Thus, returning to the example of gilts during the peri-estral period, it appears that the prooxidative conditions brought about by ovulation upregulated the GSH system. This upregulation only occurred with organic selenium supplementation. The fact that there is no upregulation with the control treatment is probably due to the lack of metabolically available selenium; but what about the absence of estrus-related regulation with inorganic selenium?


Selenoamino acids, mineral forms of selenium and the regulation of the GSH-Px system

To better understand this last point, we must look again at the remethylation and transsulfuration pathways but, this time, with the selenoamino acids, selenomethionine and selenocysteine (Figure 4). In fact, animal metabolism does not distinguish between methionine and cysteine (sulfur forms) and their selenium analogs (cited by Daniels, 1996). This time, selenocysteine also becomes a key factor along with seleno-homocysteine. Selenocysteine can be transformed to seleno-glutathione, but the size of that metabolic pool compared with sulfur-glutathione is likely to be negligible (small arrows, Figure 4).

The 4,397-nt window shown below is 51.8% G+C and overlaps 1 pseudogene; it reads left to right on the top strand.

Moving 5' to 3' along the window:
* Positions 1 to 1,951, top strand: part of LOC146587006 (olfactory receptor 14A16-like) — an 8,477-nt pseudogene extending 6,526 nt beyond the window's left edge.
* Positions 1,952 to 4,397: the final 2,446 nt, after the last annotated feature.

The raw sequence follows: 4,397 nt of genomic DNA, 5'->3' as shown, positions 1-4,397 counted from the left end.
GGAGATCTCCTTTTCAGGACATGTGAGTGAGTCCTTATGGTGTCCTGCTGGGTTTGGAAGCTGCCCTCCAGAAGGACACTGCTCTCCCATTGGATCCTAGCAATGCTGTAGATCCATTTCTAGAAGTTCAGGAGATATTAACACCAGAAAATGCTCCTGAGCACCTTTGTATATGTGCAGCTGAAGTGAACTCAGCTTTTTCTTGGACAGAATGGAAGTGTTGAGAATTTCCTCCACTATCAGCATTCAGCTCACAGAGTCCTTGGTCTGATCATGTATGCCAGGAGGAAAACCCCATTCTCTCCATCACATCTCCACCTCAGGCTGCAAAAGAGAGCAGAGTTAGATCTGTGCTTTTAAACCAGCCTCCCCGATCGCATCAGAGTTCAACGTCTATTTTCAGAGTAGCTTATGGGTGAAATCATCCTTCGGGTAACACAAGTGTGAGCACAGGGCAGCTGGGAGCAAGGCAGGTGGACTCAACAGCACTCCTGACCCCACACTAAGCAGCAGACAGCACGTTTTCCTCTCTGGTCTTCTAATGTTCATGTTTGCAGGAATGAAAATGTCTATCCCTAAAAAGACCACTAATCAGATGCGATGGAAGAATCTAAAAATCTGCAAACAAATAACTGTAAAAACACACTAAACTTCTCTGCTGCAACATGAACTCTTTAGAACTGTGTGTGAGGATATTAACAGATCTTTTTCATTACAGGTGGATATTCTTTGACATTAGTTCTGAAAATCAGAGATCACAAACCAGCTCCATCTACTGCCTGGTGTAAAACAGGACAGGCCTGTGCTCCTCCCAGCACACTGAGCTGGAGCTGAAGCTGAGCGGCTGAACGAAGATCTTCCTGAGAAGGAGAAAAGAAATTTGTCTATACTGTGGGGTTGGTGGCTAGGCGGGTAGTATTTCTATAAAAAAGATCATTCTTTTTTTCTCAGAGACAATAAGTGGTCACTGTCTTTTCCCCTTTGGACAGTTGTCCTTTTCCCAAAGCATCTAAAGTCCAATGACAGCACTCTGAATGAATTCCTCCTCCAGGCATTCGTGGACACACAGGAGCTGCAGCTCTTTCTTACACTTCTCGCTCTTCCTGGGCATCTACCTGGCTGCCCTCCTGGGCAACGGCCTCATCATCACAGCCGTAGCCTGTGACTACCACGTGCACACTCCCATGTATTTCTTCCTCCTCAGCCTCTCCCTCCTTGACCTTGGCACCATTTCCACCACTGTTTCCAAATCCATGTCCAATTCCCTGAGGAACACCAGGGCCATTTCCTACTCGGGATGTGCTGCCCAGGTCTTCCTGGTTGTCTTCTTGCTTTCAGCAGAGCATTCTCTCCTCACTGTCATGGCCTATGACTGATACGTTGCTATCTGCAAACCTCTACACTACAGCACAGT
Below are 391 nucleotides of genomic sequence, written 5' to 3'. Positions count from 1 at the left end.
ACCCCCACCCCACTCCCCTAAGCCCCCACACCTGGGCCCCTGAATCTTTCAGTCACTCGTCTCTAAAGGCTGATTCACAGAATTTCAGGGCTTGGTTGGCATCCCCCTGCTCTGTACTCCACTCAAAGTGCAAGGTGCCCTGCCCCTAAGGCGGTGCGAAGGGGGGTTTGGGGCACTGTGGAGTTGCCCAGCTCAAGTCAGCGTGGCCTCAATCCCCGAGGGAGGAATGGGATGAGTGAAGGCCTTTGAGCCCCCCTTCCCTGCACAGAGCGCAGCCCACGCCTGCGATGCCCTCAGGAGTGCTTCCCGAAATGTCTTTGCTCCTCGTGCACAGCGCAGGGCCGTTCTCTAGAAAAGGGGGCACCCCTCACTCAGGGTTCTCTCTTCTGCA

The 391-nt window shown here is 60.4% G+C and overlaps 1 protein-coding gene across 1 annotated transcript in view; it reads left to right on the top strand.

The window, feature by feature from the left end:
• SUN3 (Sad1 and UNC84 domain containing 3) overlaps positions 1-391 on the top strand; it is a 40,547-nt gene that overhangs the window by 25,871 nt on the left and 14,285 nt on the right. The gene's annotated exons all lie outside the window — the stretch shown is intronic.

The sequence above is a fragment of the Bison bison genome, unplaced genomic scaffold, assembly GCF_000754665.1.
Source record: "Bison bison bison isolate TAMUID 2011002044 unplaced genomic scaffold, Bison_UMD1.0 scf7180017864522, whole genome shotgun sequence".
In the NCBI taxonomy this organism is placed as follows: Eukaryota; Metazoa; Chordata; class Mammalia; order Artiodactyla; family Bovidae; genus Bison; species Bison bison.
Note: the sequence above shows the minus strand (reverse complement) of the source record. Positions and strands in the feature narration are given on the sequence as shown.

The importance of selenocysteine comes from its role in gene expression and activity of the Se-dependent enzyme, GSH-Px (Flohé et al., 1997; Johansson et al., 2005). This role is due to a metabolite of selenocysteine called seleno-cysteinyl (a molecular form of the cysteine moiety) that allows the full gene transcription of Se-GSH-Px (Johansson et al., 2005). In this process, one could think that the selenocysteine is cleaved and directly incorporated but that is not the case; the metabolism involved is much more complicated. In fact, selenocysteine is mineralized to selenide and then, to selenium phosphate before being resynthesized in seleno-cysteinyl, which is metabolically active for Se-GSH-Px (Yasumoto et al., 1979; Suzuki and Ogra, 2002; Johansson et al., 2005) (Figure 4). Not only does this complicated metabolic process explain a delayed response of Se-GSH-Px to organic selenium supplementation, but it also provides information on how inorganic selenium is processed (Figure 5).




Figure 4. Selenoamino acid metabolism and fate of Se-cysteine (mineralization) towards activation of the Se-dependent GSH-Px system.